The attributes in the package class tell CreatePkgDef.exe (which is invoked by the VSIX compiler) how to emit a .pkgdef file in your addin that sets he appropriate registry keys to register the addin and its menu resource with the Visual Studio’s native COM-based addin system. This is completely independent of MEF registration for managed addins.

The enum and its [Guid] attribute are simply a convenient way of keeping track of the GUID and command IDs; you’re free to use a different approach if you like.

You also need to tell the VSIX to include the package and generate the pkgdef file by adding the following line to the <Content> element in your source.extension.vsixmanifest:


If you’re using the designer (for version 2 VSIXes), go to the Assets section, click New, select Microsoft.VisualStudio.VsPackage, A project in the current solution, and select your project.

3. Fix the project configuration

Finally, you need to make a few changes to the csproj file to correctly register the addin:

First, delete <GeneratePkgDefFile>false</GeneratePkgDefFile> if it’s present to tell the VSIX compiler to generate a pkgdef to register your package. Purely MEF-based addins don’t need pkgdef files at all, so most project templates will add that, but once you create a VSPackage, you need a pkgdef to register it with Visual Studio’s native COM addin loader.

Next, add the following markup anywhere in the root element (not in an <ItemGroup>):


VSPackages are actually COM DLLs that are registered in the Visual Studio hive’s config key and loaded using normal COM practices. Managed VSPackages are loaded using COM interop; they are registered as mscoree.dll, which then looks up a managed assembly to load from the same registry key. By default, the PkgDef creator will emit "Assembly"="YourAssemblyName", which mscoree will try to load using the standard .Net assembly loader. Unless your VSPackage DLL is in the GAC (which it won’t be), this won’t work, and VS will silently refuse to load your package. Setting <UseCodebase> in the project file will make it emit "CodeBase"="$PackageFolder$\YourAddin.dll" ($PackageFolder$ is substituted for the actual DLL path when the VSIX is installed), which tells mscoree the exact path to load it from.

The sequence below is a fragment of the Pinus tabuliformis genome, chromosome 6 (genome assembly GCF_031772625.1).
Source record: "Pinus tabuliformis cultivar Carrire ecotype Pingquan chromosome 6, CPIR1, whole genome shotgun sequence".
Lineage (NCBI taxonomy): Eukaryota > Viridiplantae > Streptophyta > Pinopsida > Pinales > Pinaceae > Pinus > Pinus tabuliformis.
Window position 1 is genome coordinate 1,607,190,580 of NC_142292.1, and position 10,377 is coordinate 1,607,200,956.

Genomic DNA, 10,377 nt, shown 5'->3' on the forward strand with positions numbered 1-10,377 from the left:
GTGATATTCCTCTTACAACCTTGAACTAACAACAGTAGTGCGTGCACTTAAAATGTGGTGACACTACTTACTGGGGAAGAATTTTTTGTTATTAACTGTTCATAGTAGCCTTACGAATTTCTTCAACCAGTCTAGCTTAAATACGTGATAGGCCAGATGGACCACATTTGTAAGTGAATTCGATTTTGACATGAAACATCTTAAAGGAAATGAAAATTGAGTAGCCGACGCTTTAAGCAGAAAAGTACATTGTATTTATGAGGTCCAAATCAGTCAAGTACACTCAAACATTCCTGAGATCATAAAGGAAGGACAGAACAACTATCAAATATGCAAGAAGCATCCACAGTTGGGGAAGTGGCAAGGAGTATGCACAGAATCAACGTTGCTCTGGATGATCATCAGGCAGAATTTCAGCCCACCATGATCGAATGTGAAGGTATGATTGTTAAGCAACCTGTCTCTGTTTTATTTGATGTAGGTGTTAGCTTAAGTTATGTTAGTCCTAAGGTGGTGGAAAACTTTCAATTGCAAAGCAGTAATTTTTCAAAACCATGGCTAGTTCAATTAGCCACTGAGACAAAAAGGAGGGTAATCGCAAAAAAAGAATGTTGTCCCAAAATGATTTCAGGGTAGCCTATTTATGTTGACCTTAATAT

4. Implement the command

After doing all this, your command should show up when you hit F5 in the addin (running in the Experimental instance). However, you still need to actually implement the command so that something will happen when the button is clicked.

For global commands, the simplest way to do this is to override the Initialize() method in your package and add code like the following:

var mcs = (OleMenuCommandService) GetService(typeof(IMenuCommandService));
var commandId = new CommandID(typeof(YourAddinCommand).GUID, (int)YourAddinCommand.MyCommand));
mcs.AddCommand(new MenuCommand(delegate {
	MessageBox.Show("You clicked me!");
}, commandId);

For commands that apply to the active editor window, I wrote a class which adds an interceptor to the editor’s command handler chain, and exposes a simple interface that accepts an entry in a command enum. This can be used both to implement new commands and to intercept existing ones. You can find it at CommandTargetBase.cs, and you can see sample usage here.

Categories: visual-studio, vs-extensions, C# Tweet this post